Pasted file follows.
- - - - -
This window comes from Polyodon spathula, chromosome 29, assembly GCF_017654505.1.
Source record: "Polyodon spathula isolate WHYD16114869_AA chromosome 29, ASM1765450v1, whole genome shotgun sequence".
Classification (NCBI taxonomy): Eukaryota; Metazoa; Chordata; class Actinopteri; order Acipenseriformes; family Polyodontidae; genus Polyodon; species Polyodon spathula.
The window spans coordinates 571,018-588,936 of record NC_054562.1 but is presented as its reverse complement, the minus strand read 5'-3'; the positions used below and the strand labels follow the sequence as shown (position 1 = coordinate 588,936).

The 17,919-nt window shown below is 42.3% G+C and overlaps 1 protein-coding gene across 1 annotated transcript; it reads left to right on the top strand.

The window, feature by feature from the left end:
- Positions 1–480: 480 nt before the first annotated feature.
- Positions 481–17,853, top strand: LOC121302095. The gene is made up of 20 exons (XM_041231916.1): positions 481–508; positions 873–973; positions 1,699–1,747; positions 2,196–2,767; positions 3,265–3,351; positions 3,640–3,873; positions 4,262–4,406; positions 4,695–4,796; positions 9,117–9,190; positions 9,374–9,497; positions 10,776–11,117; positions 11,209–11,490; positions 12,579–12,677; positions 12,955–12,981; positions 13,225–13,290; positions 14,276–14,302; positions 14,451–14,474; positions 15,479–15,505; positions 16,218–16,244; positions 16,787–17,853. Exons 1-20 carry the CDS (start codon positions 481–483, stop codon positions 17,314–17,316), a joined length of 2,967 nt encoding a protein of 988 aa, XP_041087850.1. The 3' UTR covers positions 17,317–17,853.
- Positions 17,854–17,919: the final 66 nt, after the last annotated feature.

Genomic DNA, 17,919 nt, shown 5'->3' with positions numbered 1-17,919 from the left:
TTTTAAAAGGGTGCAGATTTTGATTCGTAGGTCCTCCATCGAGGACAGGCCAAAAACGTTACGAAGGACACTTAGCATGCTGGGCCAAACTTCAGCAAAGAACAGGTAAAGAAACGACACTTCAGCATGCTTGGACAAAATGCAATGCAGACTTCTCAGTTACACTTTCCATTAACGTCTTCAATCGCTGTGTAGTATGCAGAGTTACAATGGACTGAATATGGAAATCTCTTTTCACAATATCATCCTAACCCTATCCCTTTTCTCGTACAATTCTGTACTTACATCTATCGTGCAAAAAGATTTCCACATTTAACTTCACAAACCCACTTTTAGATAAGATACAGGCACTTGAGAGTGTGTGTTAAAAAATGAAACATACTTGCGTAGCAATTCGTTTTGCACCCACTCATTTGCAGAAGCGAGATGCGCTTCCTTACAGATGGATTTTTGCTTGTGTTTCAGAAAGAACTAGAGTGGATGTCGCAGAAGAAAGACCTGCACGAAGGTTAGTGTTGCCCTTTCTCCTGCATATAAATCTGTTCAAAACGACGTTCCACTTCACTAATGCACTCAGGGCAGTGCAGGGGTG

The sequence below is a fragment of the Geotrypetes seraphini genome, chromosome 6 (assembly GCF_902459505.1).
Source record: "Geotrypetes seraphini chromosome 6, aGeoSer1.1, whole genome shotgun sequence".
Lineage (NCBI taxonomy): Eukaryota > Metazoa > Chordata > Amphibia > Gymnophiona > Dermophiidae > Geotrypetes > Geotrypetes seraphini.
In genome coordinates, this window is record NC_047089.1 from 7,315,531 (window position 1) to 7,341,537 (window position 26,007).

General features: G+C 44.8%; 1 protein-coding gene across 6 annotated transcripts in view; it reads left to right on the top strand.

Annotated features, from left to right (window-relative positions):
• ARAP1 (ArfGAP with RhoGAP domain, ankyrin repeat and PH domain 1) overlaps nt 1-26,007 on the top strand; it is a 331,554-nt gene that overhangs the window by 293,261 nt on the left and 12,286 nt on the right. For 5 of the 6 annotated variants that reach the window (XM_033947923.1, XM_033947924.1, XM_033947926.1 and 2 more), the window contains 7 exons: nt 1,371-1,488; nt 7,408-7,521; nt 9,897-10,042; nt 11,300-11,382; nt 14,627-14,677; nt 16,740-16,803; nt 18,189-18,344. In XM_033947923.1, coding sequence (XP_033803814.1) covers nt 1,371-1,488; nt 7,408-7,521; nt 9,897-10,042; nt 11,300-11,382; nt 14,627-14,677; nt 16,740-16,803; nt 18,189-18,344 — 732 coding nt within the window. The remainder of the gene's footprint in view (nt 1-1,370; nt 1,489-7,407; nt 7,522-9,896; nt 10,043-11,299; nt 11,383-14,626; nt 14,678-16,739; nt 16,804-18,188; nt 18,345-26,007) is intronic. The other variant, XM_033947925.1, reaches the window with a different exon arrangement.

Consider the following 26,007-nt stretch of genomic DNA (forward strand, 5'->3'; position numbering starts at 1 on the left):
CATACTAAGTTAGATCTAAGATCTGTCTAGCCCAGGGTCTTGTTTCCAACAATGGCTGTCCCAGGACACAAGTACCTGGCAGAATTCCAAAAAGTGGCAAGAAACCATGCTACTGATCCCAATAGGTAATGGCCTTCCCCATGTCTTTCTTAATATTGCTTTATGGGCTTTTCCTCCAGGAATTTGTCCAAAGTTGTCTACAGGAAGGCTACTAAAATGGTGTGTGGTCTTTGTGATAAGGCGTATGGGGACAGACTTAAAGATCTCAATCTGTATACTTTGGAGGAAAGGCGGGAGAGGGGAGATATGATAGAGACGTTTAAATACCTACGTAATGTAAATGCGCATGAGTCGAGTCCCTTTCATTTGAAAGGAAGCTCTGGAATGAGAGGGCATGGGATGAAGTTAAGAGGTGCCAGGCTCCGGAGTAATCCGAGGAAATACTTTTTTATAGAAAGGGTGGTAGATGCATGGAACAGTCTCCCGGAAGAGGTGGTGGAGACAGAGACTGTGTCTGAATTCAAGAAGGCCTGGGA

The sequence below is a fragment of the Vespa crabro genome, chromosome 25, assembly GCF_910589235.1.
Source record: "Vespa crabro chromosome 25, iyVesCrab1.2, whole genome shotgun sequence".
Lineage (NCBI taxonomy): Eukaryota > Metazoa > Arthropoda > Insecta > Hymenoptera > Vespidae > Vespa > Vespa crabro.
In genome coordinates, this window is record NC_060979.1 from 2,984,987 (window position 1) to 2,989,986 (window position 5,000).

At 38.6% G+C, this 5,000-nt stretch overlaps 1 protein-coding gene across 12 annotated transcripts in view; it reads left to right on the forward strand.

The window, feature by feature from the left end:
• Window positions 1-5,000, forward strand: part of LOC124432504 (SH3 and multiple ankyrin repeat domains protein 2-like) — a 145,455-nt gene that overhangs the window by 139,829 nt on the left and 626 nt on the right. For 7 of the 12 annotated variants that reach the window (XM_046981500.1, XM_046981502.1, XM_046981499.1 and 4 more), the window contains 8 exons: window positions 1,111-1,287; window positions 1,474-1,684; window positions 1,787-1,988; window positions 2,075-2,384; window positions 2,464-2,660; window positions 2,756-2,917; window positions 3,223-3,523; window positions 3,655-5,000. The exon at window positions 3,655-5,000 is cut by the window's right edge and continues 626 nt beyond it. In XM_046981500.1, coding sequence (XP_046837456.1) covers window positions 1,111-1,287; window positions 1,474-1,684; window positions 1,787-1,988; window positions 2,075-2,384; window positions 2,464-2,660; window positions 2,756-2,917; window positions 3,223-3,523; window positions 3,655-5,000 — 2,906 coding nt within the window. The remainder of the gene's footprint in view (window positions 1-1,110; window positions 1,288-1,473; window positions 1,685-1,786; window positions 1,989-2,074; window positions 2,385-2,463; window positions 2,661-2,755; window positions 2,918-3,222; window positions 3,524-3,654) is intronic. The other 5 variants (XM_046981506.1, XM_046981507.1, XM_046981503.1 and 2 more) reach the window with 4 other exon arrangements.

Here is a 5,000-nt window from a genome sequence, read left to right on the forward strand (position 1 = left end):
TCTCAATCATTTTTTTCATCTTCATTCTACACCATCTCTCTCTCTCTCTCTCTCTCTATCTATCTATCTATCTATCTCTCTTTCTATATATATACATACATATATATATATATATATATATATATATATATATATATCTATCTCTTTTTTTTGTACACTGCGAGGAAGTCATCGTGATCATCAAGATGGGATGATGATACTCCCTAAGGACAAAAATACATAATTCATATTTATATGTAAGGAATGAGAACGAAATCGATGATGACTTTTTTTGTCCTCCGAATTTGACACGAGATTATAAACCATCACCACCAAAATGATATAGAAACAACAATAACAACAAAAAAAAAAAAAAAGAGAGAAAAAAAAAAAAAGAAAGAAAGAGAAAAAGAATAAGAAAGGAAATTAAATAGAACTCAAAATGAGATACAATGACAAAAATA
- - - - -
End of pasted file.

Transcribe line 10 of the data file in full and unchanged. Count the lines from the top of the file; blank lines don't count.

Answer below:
Genomic DNA, 17,919 nt, shown 5'->3' with positions numbered 1-17,919 from the left: